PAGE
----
7. 8. Adult Learners <ul><li>Adults seek greater involvement in decisions involving their education </li></ul><ul><li>The maturity level of adults indicates that they can accomplish more learning in less time </li></ul><ul><li>Adults place great value in education that offers convenience </li></ul><ul><li>Adults prefer goal directed learning orientations </li></ul><ul><li>Adults are looking for the acquisition of useful and relevant knowledge </li></ul>
  8. 9. Adult Learners <ul><li>Lecture 10% retention rate </li></ul><ul><li>Reading 20% </li></ul><ul><li>Audiovisual 30% </li></ul><ul><li>Discussion 50% </li></ul><ul><li>Practice by Doing 80% </li></ul><ul><li>Immediate use of Learning 90% </li></ul>
  9. 10. Adult Learners <ul><li>Should focus on need-to-know learning </li></ul><ul><li>Is self-directed learning </li></ul><ul><li>Takes into account the learner’s experience </li></ul><ul><li>Involves a readiness to learn </li></ul><ul><li>Includes an orientation to learning </li></ul><ul><li>Is fostered by adult motivation to learn </li></ul>
  10. 11. Adult Learners <ul><li>Is Teaching the purpose of education or is learning the purpose of education? </li></ul><ul><li>What is the difference? </li></ul>
  11. 12. Adult Learners <ul><li>Teaching Culture Learning Culture </li></ul><ul><li>Delivers instruction Produces Learning </li></ul><ul><li>Offers Courses & Programs Creates learning environments </li></ul><ul><li>Improves quality of instruction Improves quality of learning </li></ul><ul><li>Transfers knowledge from faculty Elicits student discovery to students and construction of knowledge </li></ul>
  12. 13. Adult Learners <ul><li>Teaching Culture Learning Culture </li></ul><ul><li>Atomistic Holistic </li></ul><ul><li>50 minute lecture Learning modalities </li></ul><ul><li>Covering material Specified outcomes </li></ul><ul><li>Time held as a constant Learning held as a constant learning varies Time varies </li></ul><ul><li>Degree = accumulated credit hours Degree = demonstrated knowledge & skills </li></ul>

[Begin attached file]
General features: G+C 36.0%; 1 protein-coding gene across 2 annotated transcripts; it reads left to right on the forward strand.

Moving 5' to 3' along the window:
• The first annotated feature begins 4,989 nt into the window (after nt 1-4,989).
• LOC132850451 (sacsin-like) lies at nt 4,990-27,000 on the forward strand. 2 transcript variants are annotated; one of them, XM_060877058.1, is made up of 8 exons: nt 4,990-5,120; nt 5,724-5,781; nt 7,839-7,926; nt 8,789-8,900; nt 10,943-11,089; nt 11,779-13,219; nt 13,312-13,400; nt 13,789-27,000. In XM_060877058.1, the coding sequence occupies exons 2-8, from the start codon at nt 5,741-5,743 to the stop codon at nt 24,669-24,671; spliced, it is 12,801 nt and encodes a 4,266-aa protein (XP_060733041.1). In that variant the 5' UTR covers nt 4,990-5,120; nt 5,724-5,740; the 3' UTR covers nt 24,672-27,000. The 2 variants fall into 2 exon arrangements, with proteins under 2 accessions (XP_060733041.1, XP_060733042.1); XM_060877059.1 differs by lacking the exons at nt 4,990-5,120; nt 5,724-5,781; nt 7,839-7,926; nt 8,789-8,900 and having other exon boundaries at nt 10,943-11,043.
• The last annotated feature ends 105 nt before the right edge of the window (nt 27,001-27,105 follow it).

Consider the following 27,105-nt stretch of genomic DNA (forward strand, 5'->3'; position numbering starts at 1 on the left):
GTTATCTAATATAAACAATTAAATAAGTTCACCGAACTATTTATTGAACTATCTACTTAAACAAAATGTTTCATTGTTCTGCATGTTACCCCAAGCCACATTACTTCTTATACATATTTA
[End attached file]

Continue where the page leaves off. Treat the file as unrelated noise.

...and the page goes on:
13. 14. Adult Learners <ul><li>Teaching Culture Learning Culture </li></ul><ul><li>Knowledge is external Knowledge is internal </li></ul><ul><li>Knowledge delivered by instructors Knowledge is constructed and created </li></ul><ul><li>Learning is cumulative & linear Learning is nested & interactive </li></ul><ul><li>Teacher centered Learner centered </li></ul><ul><li>Talent & ability are rare Talent and ability are abundant </li></ul>
  14. 15. Adult Learners <ul><li>Group Learning should be an integral part of the educational experience </li></ul><ul><li>Group discussions </li></ul><ul><li>Scenarios </li></ul><ul><li>Panel discussions </li></ul><ul><li>Problem solving </li></ul><ul><li>Learning games </li></ul><ul><li>Debates </li></ul>
  15. 16. Adult Learners Key advantages of the group interaction include the following : 1.Students gain knowledge and experience from each other 2. A real-world working environment is simulated 3. Individual strengths and weaknesses are blended 4. A sharing of teaching and learning responsibilities is facilitated 5. Self-confidence and self-esteem are increased 6. Leadership and participatory skills are developed 7. Interpersonal communication skills are strengthened 8. Achievement of a higher level of quality and performance in project assignments is possible; and 9. Decision-making skills are developed.
  16. 17. Adult Learners <ul><li>Good teams possess: </li></ul><ul><li>Excellent process skills </li></ul><ul><li>Team dynamics </li></ul><ul><li>Follow-through on commitments </li></ul><ul><li>Open and honest communication among members </li></ul><ul><li>Use of active listening skills </li></ul><ul><li>Constructive resolution of conflicts and disagreements. </li></ul>
  17. 18. Adult Learners